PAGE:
Patterns of Magicity: A review of Defining Magic: A Reader (eds. Otto & Stausberg; Equinox, 2013) – part 3

[The third and final part of my review of Otto and Stausberg’s Defining Magic. This part discusses the five final essays of the book, all of which are new contributions written by contemporary scholars of “magic”. Follow hyperlinks to read part one (focusing on the selection of texts) and part two (focusing on the editors’ introduction) of the review.]

Defining Magic cover Stausberg Otto

3. Contemporary voices

That we need a systematic approach along the lines of what Stausberg and Otto suggest (or alternatively along the lines of building blocks) is confirmed by looking at the five contemporary pieces representing the current state of the debate. The five authors represent anything but a consensus. Through a broader framework of “patterns of magicity” we might nevertheless be able to put them in a fruitful dialogue.


Patterns of Magicity: A review of Defining Magic: A Reader (eds. Otto & Stausberg; Equinox, 2013) – part 2

[This is the second part of my longish review of Otto and Stausberg’s Defining Magic: A Reader. This part focuses on the introductory chapter. For part one of the review, focusing on the selection of texts, please go here.]



Patterns of Magicity: A Review of Defining Magic (part 2)


Patterns of Magicity: A review of Defining Magic: A Reader (eds. Otto & Stausberg; Equinox, 2013) – part 1

Defining Magic cover Stausberg Otto[This blog post is a little milestone: it is the first official review of a book sent to me by the publisher for being reviewed directly at Heterodoxology. (Yes, publishers, I am open to suggestions like that!) Since the book was of great interest to me, and touches on issues that occupy me at the moment – and since the blog format allows me to say whatever I want and as much of it as I’d like – it has ended up more like a review article than a book review. Hence I will publish it here in three parts. The full pdf version (only slightly modified) is available from my Academia page. For convenience and ease of sharing. So on we go!]

Review: Bernd-Christian Otto and Michael Stausberg (eds.) Defining Magic: A Reader. Sheffield: Equinox Publishing Ltd., 2013. 281 pages.

[Part 1 of 3]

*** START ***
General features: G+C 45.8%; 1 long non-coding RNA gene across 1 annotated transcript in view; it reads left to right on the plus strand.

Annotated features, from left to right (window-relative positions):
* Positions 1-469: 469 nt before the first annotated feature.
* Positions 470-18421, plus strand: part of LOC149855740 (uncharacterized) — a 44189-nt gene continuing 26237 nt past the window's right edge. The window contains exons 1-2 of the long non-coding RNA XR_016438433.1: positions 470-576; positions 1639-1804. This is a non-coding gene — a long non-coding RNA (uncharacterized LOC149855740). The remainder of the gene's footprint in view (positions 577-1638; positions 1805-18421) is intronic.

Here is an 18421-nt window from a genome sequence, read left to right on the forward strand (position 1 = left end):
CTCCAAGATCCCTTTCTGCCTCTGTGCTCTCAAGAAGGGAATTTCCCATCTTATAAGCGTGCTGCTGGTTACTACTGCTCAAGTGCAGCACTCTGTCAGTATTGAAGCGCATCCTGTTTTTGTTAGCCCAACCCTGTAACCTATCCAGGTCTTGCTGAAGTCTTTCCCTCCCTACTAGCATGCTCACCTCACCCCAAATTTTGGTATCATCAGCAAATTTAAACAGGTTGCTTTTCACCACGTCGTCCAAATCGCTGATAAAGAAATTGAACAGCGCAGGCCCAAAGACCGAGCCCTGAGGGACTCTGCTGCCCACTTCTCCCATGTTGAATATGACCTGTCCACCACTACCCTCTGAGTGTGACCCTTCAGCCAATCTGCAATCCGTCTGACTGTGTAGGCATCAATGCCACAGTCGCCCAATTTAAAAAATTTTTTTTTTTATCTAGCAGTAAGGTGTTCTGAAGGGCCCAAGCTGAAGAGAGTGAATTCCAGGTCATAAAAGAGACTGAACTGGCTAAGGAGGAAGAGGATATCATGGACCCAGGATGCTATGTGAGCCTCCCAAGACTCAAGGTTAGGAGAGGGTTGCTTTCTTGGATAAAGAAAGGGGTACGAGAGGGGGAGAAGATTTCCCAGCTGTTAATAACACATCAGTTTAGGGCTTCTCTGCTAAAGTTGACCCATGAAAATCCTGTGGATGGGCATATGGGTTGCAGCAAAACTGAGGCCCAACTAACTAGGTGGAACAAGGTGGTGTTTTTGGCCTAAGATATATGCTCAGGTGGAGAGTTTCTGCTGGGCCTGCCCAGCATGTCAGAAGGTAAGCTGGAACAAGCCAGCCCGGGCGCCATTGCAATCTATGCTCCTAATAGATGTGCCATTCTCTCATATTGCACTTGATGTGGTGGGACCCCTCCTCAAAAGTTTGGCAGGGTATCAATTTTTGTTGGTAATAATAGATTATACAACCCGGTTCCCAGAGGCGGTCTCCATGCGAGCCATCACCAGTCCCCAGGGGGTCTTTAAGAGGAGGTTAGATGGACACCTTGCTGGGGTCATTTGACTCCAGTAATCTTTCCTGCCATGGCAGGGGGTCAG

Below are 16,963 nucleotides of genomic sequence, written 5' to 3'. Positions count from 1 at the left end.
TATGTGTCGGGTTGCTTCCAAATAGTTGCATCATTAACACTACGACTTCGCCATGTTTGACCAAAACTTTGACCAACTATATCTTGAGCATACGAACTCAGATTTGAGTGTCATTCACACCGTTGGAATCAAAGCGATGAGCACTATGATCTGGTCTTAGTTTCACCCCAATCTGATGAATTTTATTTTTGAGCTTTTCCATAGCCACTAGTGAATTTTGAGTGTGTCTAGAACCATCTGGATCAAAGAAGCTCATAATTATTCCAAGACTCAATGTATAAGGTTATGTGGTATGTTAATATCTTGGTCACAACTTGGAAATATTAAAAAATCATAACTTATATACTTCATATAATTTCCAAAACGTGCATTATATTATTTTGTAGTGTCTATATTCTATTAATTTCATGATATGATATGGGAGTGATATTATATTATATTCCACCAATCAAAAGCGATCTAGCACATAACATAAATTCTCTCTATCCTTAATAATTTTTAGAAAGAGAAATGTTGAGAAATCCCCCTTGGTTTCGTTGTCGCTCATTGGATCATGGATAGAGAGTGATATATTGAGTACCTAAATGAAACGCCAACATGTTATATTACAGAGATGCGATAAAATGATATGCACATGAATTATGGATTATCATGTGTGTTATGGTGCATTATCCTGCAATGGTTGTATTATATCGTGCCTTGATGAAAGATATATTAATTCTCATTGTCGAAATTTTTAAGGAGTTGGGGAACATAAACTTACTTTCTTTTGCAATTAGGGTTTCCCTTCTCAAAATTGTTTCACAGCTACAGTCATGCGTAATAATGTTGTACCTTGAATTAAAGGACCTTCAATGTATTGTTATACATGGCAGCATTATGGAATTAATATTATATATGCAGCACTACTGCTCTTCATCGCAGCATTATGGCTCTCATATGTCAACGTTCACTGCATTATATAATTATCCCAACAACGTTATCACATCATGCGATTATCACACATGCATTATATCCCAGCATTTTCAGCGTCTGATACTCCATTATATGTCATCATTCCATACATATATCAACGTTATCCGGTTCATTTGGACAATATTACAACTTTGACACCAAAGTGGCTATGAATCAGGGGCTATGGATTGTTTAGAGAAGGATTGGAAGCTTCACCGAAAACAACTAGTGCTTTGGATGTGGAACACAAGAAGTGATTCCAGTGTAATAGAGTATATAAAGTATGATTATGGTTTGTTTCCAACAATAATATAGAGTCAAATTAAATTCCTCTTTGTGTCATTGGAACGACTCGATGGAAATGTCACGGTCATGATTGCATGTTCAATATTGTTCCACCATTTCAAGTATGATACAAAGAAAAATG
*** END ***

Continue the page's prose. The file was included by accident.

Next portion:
Religious Studies Project (RSP) launches research article: online self-presentations of the study of religion/s

The Religious Studies Project is closing up on its second birthday. It has been a strong presence for the academic study of religion online since launching in January 2012, having released about 60 podcast interviews,  numerous blog-style essays, book reviews, reports from conferences and so forth. Now the gentlemen Cotter and Robertson expand business in the direction of scholarly publishing, with the release of an online open-access research article. Knut Melvær and Michael Stausberg (both University of Bergen) have the honour of pioneering what could become a very exciting new development at RSP, with an article fittingly reporting on research into the online self-presentations of the study of religion/s.


Up for review: Discernment of Spirits, Soviet New Age, and Magic

I’ve received three books for review over the last few weeks, making for a hectic book review phase (I’m not gonna mention the ones I’m already late with). They are three fascinating collections, dealing with very diverse material. Here’s a quick preview.

Angels of Light? (Brill, 2012)

Angels of Light? (2012)

Clare Copeland and Jan Machielsen’s Angels of Light? (Brill, 2012) is a collection of essays dealing with that delicious problem of Christian theology and practice: how to discern real sanctity from demonic trickery? If an angel appears in all its splendour – whether in a dream, a vision, or in front of  your bare eyes – how do you know that it is not the devil masquerading to lure the devout to the dark side? This, in a nutshell, is the problem of discernment. It has had consequences not only on the abstract level of theological philosophizing, but also on the social level. Above all during the tumultuous reformation era, when new reformers led to the emergence of new sects with new creeds, new leaders, and new lines of authority. The devout had to fear not only false angels, but false prophets as well. From the blurb: